Updated: Sept. 19, 2022 at 4:10 p.m.
Officials announced that GW will adopt a new set of data privacy “core principles” after officials tracked community members’ whereabouts without their knowledge last fall.
Provost Chris Bracey said officials are implementing three new principles to be in line with “applicable” data laws and regulations, to make decisions around data and privacy principles transparently and clearly communicate new rules on how to use community members’ personal information. The new principles come from GW’s data privacy task force which made a series of recommendations for data privacy on campus over the summer after officials used the Wi-Fi system to track community members without their consent.
“The recommendations from this group — the data privacy task force — were submitted over the summer to the administration for the administration’s consideration,” Bracey said in a Faculty Senate meeting Friday. “I’m grateful for the work that the task force has done here and the collaborative effort that was undertaken to identify core principles and additional actions as we continue to work to develop a data governance policy.”
Bracey said officials have agreed to adopt three of the task force’s principles and relocate GW’s information technology division and the Office of Ethics, Compliance and Risk. Officials have reshuffled much of the University’s administration, placing GWIT back under the Office of the Provost, slotting communications and marketing under the presidential purview and putting human resources under the Chief Administrative Officer.
“In addition, since the data privacy task force was formed, the University has implemented several structural changes that better align the IT infrastructure and office with the academic mission of the University,” Bracey said in an email to community members Friday.
Bracey said officials are considering several additional policies, including establishing a new data governance plan with the Faculty Senate’s input, allowing Student Association leaders to take part in data sharing policy decisions, amending the University’s privacy notice and implementing a new review and approval process for potential future data analytics projects similar to the one conducted last fall.
In interim University President Mark Wrighton’s original email to community members notifying them about the data tracking project last February, he said officials “de-identified” the data, meaning staff could track information like gender, but not community members’ names. He said in February while some officials may have had the ability to view individualized information, officials did not review individual information in the collected data, and any remaining data from the Wi-Fi tracking and collection would be destroyed.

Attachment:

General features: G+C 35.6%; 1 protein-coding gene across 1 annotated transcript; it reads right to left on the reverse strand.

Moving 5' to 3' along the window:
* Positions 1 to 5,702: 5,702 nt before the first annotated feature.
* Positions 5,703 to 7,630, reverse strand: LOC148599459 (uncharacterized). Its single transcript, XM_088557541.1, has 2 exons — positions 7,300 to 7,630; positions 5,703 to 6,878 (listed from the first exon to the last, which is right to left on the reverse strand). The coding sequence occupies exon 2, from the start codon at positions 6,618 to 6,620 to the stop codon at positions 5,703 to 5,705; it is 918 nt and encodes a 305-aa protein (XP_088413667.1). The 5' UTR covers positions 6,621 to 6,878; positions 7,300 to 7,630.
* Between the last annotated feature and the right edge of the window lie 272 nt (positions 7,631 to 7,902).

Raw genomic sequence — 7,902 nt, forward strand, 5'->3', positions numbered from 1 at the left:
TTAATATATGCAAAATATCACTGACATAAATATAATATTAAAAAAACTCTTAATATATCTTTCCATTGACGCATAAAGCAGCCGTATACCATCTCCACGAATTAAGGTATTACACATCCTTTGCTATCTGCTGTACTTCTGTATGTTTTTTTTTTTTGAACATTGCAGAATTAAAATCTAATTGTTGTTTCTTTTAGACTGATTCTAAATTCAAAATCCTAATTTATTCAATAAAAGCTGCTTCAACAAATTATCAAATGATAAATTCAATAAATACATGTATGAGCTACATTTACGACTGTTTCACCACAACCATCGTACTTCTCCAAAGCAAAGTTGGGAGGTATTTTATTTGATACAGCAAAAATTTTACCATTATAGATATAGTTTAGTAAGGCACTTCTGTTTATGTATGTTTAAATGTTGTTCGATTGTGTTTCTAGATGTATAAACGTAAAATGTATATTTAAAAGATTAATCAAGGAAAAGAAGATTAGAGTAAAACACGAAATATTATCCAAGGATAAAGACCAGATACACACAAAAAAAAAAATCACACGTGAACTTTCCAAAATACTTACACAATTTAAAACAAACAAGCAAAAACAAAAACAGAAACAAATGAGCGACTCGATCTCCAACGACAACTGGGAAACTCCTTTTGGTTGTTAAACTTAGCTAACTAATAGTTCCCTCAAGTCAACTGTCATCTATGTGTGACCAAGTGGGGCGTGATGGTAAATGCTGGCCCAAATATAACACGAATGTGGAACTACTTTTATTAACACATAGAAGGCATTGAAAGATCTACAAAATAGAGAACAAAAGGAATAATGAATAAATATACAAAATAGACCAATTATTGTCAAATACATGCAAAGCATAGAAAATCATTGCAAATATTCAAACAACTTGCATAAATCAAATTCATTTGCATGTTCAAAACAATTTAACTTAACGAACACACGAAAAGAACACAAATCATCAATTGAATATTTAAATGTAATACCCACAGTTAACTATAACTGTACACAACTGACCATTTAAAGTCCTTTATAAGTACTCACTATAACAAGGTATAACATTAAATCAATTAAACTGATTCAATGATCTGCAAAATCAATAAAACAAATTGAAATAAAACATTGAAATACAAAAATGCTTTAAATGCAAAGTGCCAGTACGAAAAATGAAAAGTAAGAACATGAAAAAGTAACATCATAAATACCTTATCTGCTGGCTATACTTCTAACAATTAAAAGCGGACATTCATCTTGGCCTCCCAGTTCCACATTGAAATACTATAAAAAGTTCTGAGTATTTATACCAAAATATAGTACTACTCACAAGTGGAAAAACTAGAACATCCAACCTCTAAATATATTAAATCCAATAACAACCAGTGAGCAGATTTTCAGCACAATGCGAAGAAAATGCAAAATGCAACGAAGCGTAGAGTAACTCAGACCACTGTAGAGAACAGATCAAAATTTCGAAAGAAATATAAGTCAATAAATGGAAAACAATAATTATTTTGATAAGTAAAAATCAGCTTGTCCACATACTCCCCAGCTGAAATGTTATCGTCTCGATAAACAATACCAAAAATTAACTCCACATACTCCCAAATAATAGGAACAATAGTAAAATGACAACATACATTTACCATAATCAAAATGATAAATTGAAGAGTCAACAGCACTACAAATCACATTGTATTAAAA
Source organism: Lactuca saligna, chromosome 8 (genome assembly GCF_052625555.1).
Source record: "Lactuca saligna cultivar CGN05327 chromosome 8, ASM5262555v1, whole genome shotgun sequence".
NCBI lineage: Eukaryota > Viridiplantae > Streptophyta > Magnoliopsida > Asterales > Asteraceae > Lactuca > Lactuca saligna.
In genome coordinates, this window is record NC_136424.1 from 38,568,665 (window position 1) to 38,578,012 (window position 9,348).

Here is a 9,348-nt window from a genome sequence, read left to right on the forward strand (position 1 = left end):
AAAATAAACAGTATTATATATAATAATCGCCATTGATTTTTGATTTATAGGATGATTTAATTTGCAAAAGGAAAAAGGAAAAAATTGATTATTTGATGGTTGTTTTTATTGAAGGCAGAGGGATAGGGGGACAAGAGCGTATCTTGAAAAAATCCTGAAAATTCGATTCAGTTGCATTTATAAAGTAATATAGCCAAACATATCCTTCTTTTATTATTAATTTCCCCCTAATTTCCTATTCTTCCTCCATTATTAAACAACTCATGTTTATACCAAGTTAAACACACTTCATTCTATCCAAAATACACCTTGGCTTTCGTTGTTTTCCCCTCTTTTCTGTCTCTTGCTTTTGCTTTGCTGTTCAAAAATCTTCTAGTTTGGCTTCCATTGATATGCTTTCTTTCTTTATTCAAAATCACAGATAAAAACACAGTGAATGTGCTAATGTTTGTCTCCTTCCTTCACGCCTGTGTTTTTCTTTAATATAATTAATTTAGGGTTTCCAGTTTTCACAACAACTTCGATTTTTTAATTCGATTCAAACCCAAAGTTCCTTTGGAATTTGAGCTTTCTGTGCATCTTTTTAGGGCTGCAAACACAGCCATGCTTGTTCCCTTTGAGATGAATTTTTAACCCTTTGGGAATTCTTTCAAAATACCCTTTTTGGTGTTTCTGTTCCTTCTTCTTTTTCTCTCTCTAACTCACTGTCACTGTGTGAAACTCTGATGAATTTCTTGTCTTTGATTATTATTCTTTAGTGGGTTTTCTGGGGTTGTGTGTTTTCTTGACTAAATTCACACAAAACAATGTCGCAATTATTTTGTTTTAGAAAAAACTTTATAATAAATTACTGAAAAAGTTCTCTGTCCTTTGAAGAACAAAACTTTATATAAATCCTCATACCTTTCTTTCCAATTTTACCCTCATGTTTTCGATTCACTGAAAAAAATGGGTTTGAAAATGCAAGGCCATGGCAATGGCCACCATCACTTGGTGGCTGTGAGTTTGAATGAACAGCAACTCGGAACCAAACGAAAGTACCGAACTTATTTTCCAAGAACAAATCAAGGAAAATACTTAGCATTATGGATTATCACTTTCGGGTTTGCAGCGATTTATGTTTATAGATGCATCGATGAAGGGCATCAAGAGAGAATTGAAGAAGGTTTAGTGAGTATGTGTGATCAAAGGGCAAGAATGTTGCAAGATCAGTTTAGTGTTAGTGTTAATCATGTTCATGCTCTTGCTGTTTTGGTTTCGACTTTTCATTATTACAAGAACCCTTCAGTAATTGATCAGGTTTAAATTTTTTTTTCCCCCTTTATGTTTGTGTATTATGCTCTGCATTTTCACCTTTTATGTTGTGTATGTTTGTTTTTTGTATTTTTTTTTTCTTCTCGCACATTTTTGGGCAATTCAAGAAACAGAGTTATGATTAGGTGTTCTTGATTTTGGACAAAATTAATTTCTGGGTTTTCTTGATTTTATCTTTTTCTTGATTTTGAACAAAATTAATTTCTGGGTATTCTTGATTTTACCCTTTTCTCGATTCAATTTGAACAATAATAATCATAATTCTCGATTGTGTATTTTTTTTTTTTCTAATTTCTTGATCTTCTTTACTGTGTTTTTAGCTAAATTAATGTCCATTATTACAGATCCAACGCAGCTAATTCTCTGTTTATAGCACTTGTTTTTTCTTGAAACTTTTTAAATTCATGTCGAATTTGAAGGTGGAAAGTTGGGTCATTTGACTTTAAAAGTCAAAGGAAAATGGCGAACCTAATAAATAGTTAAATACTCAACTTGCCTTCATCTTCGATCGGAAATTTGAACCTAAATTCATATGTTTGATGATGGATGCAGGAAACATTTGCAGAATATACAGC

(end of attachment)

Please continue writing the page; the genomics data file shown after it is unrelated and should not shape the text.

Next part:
Last February, officials came under harsh criticism from faculty senators for lacking the appropriate infrastructure to monitor data collection on campus and failing to stop the data tracking program. At the time of the tracking last fall, both GWIT and the Office of Ethics, Compliance and Risk fell under the purview of former Chief Financial Officer and Executive Vice President Mark Diaz.
“Through the careful implementation of these measures, we expect to create a more collaborative and more transparent environment that allows the University to realize the benefits of data analytics while protecting the privacy interest of our community members,” Bracey said at the meeting Friday.
This post has been updated to correct the following:
The Hatchet incorrectly reported that Bracey said the new principles were in line with the “appropriate” data laws and regulations. Bracey said the new principles were in line with the “applicable” data laws and regulations. The Hatchet incorrectly reported that the Communications and Marketing was under the chief financial officer. The office was under the Office of the President. The Hatchet incorrectly reported that Human Resource Management & Development was placed under the Office of the President. The office was placed under the chief administrative officer. The Hatchet also incorrectly reported that officials will review the data principles. Officials will provide updates regarding the principles. We regret these errors. This post has also been updated to clarify that the University is implementing new “core principles” of data privacy.